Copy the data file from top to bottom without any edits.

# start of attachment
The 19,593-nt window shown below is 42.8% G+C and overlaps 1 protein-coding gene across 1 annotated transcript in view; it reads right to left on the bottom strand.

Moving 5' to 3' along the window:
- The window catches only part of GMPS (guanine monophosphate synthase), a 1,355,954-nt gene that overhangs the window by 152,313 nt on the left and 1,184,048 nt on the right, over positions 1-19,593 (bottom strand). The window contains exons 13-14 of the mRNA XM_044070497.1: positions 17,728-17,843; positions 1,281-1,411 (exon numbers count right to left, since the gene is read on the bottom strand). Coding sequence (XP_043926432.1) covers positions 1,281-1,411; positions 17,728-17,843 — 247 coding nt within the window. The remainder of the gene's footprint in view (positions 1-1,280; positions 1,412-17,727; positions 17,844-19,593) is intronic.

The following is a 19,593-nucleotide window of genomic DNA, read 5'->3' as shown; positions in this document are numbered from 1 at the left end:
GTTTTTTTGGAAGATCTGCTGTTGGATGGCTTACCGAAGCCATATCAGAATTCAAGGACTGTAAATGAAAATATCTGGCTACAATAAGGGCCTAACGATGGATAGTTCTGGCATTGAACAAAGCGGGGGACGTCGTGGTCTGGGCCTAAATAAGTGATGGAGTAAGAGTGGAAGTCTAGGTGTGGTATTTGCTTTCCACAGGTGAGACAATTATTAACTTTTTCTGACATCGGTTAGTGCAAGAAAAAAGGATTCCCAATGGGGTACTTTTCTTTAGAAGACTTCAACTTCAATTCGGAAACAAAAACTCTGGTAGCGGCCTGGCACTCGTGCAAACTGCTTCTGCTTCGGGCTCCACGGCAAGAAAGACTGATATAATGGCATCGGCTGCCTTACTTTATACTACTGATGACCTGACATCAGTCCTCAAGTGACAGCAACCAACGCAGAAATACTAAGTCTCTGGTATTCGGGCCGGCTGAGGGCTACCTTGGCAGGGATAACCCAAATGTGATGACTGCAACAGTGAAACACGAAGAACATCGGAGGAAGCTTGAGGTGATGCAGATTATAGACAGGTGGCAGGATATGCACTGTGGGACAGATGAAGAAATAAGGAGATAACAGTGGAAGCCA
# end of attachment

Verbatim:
The 19,593-nt window shown below is 42.8% G+C and overlaps 1 protein-coding gene across 1 annotated transcript in view; it reads right to left on the bottom strand.

Moving 5' to 3' along the window:
- The window catches only part of GMPS (guanine monophosphate synthase), a 1,355,954-nt gene that overhangs the window by 152,313 nt on the left and 1,184,048 nt on the right, over positions 1-19,593 (bottom strand). The window contains exons 13-14 of the mRNA XM_044070497.1: positions 17,728-17,843; positions 1,281-1,411 (exon numbers count right to left, since the gene is read on the bottom strand). Coding sequence (XP_043926432.1) covers positions 1,281-1,411; positions 17,728-17,843 — 247 coding nt within the window. The remainder of the gene's footprint in view (positions 1-1,280; positions 1,412-17,727; positions 17,844-19,593) is intronic.

The following is a 19,593-nucleotide window of genomic DNA, read 5'->3' as shown; positions in this document are numbered from 1 at the left end:
GTTTTTTTGGAAGATCTGCTGTTGGATGGCTTACCGAAGCCATATCAGAATTCAAGGACTGTAAATGAAAATATCTGGCTACAATAAGGGCCTAACGATGGATAGTTCTGGCATTGAACAAAGCGGGGGACGTCGTGGTCTGGGCCTAAATAAGTGATGGAGTAAGAGTGGAAGTCTAGGTGTGGTATTTGCTTTCCACAGGTGAGACAATTATTAACTTTTTCTGACATCGGTTAGTGCAAGAAAAAAGGATTCCCAATGGGGTACTTTTCTTTAGAAGACTTCAACTTCAATTCGGAAACAAAAACTCTGGTAGCGGCCTGGCACTCGTGCAAACTGCTTCTGCTTCGGGCTCCACGGCAAGAAAGACTGATATAATGGCATCGGCTGCCTTACTTTATACTACTGATGACCTGACATCAGTCCTCAAGTGACAGCAACCAACGCAGAAATACTAAGTCTCTGGTATTCGGGCCGGCTGAGGGCTACCTTGGCAGGGATAACCCAAATGTGATGACTGCAACAGTGAAACACGAAGAACATCGGAGGAAGCTTGAGGTGATGCAGATTATAGACAGGTGGCAGGATATGCACTGTGGGACAGATGAAGAAATAAGGAGATAACAGTGGAAGCCA